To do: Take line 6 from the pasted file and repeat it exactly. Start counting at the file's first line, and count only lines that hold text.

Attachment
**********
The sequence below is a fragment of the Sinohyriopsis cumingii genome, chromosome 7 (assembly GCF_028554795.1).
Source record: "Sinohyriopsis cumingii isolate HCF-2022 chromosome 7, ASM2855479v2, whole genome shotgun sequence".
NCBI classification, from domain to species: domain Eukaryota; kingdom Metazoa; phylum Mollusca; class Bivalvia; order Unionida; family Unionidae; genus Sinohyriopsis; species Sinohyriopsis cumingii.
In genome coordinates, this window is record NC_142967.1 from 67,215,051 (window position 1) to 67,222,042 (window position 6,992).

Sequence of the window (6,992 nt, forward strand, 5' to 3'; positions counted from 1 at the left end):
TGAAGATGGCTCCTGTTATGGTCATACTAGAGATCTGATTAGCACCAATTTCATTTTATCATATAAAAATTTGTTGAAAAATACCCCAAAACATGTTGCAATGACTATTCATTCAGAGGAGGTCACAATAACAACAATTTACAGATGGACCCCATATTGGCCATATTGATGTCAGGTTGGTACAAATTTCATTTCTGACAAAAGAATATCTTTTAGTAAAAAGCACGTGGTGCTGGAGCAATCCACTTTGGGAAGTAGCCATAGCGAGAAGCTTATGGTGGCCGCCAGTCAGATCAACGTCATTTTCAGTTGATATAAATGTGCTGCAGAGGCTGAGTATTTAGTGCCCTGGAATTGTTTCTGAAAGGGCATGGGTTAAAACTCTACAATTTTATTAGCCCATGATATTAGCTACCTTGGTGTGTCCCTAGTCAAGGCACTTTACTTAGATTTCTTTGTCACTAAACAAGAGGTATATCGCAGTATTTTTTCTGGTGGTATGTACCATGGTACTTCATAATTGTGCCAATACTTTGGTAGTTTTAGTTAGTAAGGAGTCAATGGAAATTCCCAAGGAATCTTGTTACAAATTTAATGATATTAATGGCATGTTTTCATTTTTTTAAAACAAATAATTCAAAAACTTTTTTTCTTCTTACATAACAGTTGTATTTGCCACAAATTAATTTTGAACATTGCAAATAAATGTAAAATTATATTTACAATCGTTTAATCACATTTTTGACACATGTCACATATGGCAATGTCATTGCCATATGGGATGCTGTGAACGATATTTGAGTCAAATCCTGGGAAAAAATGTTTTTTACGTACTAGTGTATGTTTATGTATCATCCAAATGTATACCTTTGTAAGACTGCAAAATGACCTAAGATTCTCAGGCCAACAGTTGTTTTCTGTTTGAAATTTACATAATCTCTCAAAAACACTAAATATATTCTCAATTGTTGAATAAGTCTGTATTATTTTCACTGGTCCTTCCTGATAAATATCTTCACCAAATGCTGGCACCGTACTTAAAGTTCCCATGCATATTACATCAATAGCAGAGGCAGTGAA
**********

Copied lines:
TGAAGATGGCTCCTGTTATGGTCATACTAGAGATCTGATTAGCACCAATTTCATTTTATCATATAAAAATTTGTTGAAAAATACCCCAAAACATGTTGCAATGACTATTCATTCAGAGGAGGTCACAATAACAACAATTTACAGATGGACCCCATATTGGCCATATTGATGTCAGGTTGGTACAAATTTCATTTCTGACAAAAGAATATCTTTTAGTAAAAAGCACGTGGTGCTGGAGCAATCCACTTTGGGAAGTAGCCATAGCGAGAAGCTTATGGTGGCCGCCAGTCAGATCAACGTCATTTTCAGTTGATATAAATGTGCTGCAGAGGCTGAGTATTTAGTGCCCTGGAATTGTTTCTGAAAGGGCATGGGTTAAAACTCTACAATTTTATTAGCCCATGATATTAGCTACCTTGGTGTGTCCCTAGTCAAGGCACTTTACTTAGATTTCTTTGTCACTAAACAAGAGGTATATCGCAGTATTTTTTCTGGTGGTATGTACCATGGTACTTCATAATTGTGCCAATACTTTGGTAGTTTTAGTTAGTAAGGAGTCAATGGAAATTCCCAAGGAATCTTGTTACAAATTTAATGATATTAATGGCATGTTTTCATTTTTTTAAAACAAATAATTCAAAAACTTTTTTTCTTCTTACATAACAGTTGTATTTGCCACAAATTAATTTTGAACATTGCAAATAAATGTAAAATTATATTTACAATCGTTTAATCACATTTTTGACACATGTCACATATGGCAATGTCATTGCCATATGGGATGCTGTGAACGATATTTGAGTCAAATCCTGGGAAAAAATGTTTTTTACGTACTAGTGTATGTTTATGTATCATCCAAATGTATACCTTTGTAAGACTGCAAAATGACCTAAGATTCTCAGGCCAACAGTTGTTTTCTGTTTGAAATTTACATAATCTCTCAAAAACACTAAATATATTCTCAATTGTTGAATAAGTCTGTATTATTTTCACTGGTCCTTCCTGATAAATATCTTCACCAAATGCTGGCACCGTACTTAAAGTTCCCATGCATATTACATCAATAGCAGAGGCAGTGAA